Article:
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Zhang ProjectExposure to prescription opioids in the pediatric population is an important public health concern. Opioid hospitalizations among US children and adolescents have doubled in the last decade. There is an urgent need to better characterize the opioid epidemic in all pediatric populations, across different racial groups and regions in the United States. However, research on pediatric opioid use disorders (OUD) and health disparities has been sparse. This proposed study intends to fill this research gap through two specific aims: 1) to compare hospitalization patterns and outcomes among pediatric OUD nationally by race/ethnicity and US region, and 2) to investigate how race and region are associated with variations in hospital care and subsequent clinical outcomes for pediatric patients with OUD, and whether these two factors interact. We will pool three years of the most recent US Nationwide Inpatient Sample (NIS), a database maintained by the Agency for Healthcare Research and Quality as a part of the Healthcare Cost and Utilization Project. We are interested in determining whether racial disparities in hospital use and discharge outcomes exist among US regions for pediatric patients with OUD. Separate sets of regression models will be developed for each hospitalization outcome by examining univariate and multivariate associations with race and region. The proposed study will provide insight into the development of potential measures for comparison in future studies to assess underlying geographic disparities and racial differences simultaneously. Hospitalization is a key component of the continuum of care for children and adolescents with complex health problems, including psychiatric and substance use disorders. Examining the effect of race and region in inpatient hospital care could inform policy and practice and lead to the development of specific and culturally congruent clinical and programmatic strategies. This proposal is unique in its use of the largest national dataset to study racial differences in the utilization of inpatient services for children and adolescents with OUD across the four US Census Bureau–defined regions. Findings will contribute to more informed policy and practice regarding this ongoing US public health crisis, while addressing the unique health care needs of different racial groups across regions.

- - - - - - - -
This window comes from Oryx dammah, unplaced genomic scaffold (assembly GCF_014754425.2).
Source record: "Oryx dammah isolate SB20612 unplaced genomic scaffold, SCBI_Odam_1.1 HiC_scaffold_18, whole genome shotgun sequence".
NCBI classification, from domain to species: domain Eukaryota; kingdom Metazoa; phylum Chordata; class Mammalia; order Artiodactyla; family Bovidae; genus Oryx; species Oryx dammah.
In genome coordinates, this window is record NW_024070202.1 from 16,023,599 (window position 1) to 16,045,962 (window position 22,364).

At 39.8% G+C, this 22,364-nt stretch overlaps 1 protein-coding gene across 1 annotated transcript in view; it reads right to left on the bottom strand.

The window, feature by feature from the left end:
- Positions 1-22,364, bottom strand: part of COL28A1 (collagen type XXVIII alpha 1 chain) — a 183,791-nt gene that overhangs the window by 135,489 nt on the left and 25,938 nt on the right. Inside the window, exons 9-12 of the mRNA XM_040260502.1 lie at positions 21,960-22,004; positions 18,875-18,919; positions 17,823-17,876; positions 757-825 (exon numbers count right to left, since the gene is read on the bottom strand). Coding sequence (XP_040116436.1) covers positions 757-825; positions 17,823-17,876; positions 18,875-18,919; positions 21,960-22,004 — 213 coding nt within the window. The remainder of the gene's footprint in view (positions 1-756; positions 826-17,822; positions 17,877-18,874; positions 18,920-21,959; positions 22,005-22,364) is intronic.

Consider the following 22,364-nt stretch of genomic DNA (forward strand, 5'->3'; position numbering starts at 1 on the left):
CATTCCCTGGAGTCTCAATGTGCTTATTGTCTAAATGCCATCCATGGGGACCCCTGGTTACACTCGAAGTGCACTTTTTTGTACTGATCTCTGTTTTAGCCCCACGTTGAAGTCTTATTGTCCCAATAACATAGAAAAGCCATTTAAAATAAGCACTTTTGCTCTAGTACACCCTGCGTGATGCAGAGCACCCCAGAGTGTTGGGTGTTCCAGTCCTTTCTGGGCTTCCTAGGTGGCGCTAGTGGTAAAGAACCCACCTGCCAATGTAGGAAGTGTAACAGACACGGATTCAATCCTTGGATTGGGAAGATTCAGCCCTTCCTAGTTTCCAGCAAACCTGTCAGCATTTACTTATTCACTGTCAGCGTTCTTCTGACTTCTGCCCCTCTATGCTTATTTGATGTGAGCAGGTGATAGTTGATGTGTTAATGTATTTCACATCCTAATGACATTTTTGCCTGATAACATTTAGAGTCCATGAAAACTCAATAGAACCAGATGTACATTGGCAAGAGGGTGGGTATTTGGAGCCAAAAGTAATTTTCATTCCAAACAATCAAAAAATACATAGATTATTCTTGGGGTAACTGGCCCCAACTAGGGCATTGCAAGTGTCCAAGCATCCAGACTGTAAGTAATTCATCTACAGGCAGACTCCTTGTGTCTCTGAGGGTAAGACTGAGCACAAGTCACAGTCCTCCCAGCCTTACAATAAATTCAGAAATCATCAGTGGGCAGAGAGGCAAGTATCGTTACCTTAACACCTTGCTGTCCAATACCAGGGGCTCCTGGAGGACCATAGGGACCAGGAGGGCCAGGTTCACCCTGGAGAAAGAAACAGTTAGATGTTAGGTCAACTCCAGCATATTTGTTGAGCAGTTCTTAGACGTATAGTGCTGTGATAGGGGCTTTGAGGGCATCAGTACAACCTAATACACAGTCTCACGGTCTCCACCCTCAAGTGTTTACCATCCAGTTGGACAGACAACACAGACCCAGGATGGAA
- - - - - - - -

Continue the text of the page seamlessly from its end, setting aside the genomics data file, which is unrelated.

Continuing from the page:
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Contact for more information:
Wanqing Zhang
Research Methodologist
Assistant Professor
3003 Bondurant Hall
CB #7122

Office phone:  (919) 962-4069

Principal Investigators:
Wanqing Zhang, PhD, (PI)
Paul Chelminski, MD, (Co-I)
Doré LaForett, PhD, (Co-I)
Kelsey Thompson, MS, (RA)

Lead Principal Investigators:
Wanqing Zhang

Primary Funding Source:
Maternal and Child Health Bureau

Secondary Funding:
Health Resources and Services Administration (HRSA)

Project Start Date:
July 1, 2019

Project End Date:
June 30, 2021

Institutions Involved:
Frank Porter Child Development Institute (FPG)